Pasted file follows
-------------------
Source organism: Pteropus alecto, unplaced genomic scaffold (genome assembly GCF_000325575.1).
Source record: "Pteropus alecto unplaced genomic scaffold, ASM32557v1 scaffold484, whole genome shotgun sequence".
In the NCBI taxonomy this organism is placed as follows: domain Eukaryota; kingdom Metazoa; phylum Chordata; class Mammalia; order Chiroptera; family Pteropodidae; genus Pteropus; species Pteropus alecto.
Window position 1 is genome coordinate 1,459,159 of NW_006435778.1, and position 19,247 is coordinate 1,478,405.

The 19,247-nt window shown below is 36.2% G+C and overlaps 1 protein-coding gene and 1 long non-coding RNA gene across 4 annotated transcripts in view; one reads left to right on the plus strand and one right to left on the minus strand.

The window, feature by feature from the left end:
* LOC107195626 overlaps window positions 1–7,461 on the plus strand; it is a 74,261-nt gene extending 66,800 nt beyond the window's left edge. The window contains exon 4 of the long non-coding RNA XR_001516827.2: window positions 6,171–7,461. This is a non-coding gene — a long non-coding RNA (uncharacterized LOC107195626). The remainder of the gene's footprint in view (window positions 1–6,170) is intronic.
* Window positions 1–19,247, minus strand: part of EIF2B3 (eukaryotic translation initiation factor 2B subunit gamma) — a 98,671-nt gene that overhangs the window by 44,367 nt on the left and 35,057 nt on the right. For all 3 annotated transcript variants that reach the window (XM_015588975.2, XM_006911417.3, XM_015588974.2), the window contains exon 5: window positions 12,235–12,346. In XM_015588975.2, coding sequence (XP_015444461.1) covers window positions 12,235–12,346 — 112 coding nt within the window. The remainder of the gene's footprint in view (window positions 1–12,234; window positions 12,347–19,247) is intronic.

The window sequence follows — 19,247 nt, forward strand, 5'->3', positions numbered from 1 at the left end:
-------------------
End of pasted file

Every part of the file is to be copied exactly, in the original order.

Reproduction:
Source organism: Pteropus alecto, unplaced genomic scaffold (genome assembly GCF_000325575.1).
Source record: "Pteropus alecto unplaced genomic scaffold, ASM32557v1 scaffold484, whole genome shotgun sequence".
In the NCBI taxonomy this organism is placed as follows: domain Eukaryota; kingdom Metazoa; phylum Chordata; class Mammalia; order Chiroptera; family Pteropodidae; genus Pteropus; species Pteropus alecto.
Window position 1 is genome coordinate 1,459,159 of NW_006435778.1, and position 19,247 is coordinate 1,478,405.

The 19,247-nt window shown below is 36.2% G+C and overlaps 1 protein-coding gene and 1 long non-coding RNA gene across 4 annotated transcripts in view; one reads left to right on the plus strand and one right to left on the minus strand.

The window, feature by feature from the left end:
* LOC107195626 overlaps window positions 1–7,461 on the plus strand; it is a 74,261-nt gene extending 66,800 nt beyond the window's left edge. The window contains exon 4 of the long non-coding RNA XR_001516827.2: window positions 6,171–7,461. This is a non-coding gene — a long non-coding RNA (uncharacterized LOC107195626). The remainder of the gene's footprint in view (window positions 1–6,170) is intronic.
* Window positions 1–19,247, minus strand: part of EIF2B3 (eukaryotic translation initiation factor 2B subunit gamma) — a 98,671-nt gene that overhangs the window by 44,367 nt on the left and 35,057 nt on the right. For all 3 annotated transcript variants that reach the window (XM_015588975.2, XM_006911417.3, XM_015588974.2), the window contains exon 5: window positions 12,235–12,346. In XM_015588975.2, coding sequence (XP_015444461.1) covers window positions 12,235–12,346 — 112 coding nt within the window. The remainder of the gene's footprint in view (window positions 1–12,234; window positions 12,347–19,247) is intronic.

The window sequence follows — 19,247 nt, forward strand, 5'->3', positions numbered from 1 at the left end: